AIA Funds $2M Project for 150th Anniversary
“Architecture cannot exist in a silo,” said David Downey, CAE, Assoc. AIA, managing director, AIA Center for Communities by Design. “Communities thrive when the public is engaged and encouraged to share their vision for the future.”
Over the last six months, the AIA has donated $2 million dollars to community grant projects lead by AIA chapters and members. Grant recipients were notified in May and October of 2006, as projects took shape.
What’s Happening and Where
Blueprint for America projects range from bus-stop extreme makeovers to a new expressway corridor in Brooklyn and are created to inspire people to change the way they view architecture and its role in their daily lives. Three-dimensional models will bring to life visions for revitalizing sleepy downtowns, and teams of AIA architects and citizens will determine new standards for affordable housing.
Below are a handful of the community service initiatives that will be completed throughout the next year:
• Bus Stop Extreme Makeover (Oklahoma City/Wichita)
• Statewide Disaster Preparedness Program (Tennessee)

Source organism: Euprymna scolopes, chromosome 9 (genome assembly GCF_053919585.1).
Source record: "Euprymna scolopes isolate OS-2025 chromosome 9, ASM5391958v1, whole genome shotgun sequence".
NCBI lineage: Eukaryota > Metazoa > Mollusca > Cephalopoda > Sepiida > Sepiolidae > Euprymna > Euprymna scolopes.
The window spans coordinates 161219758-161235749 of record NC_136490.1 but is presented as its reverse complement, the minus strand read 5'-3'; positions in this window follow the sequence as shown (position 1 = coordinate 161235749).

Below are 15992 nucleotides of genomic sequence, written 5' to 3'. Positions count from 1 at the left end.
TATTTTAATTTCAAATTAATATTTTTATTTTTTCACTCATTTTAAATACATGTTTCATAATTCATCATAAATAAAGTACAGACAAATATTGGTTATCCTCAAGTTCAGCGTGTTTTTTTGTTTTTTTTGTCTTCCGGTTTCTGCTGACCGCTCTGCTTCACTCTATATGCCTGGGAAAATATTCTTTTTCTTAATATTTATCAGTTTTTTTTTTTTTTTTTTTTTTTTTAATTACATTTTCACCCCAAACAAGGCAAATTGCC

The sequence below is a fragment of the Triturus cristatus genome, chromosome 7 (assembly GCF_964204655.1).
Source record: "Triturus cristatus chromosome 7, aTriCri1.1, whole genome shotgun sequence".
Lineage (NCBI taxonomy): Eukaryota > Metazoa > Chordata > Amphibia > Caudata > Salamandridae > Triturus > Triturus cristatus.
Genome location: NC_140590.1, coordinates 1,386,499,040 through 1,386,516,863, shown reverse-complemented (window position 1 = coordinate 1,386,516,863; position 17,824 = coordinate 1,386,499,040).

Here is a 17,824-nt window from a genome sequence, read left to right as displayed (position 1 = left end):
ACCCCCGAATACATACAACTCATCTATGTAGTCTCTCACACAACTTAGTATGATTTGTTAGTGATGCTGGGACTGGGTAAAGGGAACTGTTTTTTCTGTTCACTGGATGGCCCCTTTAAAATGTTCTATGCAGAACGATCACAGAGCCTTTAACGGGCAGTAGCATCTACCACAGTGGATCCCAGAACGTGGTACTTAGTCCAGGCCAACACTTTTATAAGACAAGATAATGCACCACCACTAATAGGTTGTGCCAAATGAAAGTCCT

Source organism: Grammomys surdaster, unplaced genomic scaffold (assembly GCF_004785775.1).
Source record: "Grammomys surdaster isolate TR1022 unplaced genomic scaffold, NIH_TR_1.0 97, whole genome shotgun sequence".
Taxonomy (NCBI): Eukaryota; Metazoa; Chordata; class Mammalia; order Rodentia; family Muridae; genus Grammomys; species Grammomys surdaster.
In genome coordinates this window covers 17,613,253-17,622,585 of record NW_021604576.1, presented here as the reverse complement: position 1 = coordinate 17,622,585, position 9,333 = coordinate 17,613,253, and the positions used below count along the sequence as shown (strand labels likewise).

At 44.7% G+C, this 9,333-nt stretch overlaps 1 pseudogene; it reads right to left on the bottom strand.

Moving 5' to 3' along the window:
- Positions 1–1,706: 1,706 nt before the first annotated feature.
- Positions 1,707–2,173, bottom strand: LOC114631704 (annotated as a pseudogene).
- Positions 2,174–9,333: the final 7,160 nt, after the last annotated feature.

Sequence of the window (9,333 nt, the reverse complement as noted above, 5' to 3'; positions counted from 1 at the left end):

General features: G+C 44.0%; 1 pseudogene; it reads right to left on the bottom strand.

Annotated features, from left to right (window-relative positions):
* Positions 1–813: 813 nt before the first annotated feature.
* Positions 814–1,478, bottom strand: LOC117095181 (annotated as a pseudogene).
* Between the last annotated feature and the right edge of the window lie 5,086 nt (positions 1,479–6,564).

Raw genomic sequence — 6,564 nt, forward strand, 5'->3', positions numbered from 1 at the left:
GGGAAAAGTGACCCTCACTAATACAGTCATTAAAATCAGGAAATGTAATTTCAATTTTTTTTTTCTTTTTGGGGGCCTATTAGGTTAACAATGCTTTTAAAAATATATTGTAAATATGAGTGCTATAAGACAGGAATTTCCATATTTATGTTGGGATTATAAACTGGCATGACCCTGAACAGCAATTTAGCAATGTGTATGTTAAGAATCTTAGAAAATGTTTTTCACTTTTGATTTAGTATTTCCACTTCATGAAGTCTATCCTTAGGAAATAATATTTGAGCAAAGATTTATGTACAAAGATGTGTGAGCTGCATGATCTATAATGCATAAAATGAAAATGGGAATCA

• Summer Design Camps (Houston/Wyoming)
• Brooklyn Expressway Corridor (New York)
• 3-D Planning Models (Colorado Springs/Indianapolis)
• Affordable Housing Modules (New York State/Southeast Wisconsin)
• Capitol Mall Improvement (Arizona)
• Downtown Revitalization (San Diego)
A Gift to the Nation
As the projects are completed over the course of this year, the AIA will compile case studies from individual Blueprint projects. The case studies, intended for local officials interested in implementing similar programs, will be accessible through the AIA’s Web site, www.aia150.org free of charge. The completed piece, titled “Blueprint for America Mosaic: A Gift to the Nation,” will be presented by the AIA in 2008.
150 Years and Counting
Blueprint for America is the cornerstone of the AIA’s 150th Anniversary Celebration. Intended to inspire communities to come together around architecture, Blueprint provides the opportunity for individuals to collaborate with AIA architects and share their ideas for creating livable communities.
“I can’t think of a better way to celebrate our 150th anniversary, added Downey. “We’re using this important milestone to invite a fresh approach to the way people view architecture. At the end of the day, we hope people will better understand that architecture is more than bricks and mortar. It’s the way we live.”
For a complete list of community initiatives or to learn about an individual project in your area visit www.aia150.org or contact Alissa Lew at 312-861-5225 or via e-mail at firstname.lastname@example.org.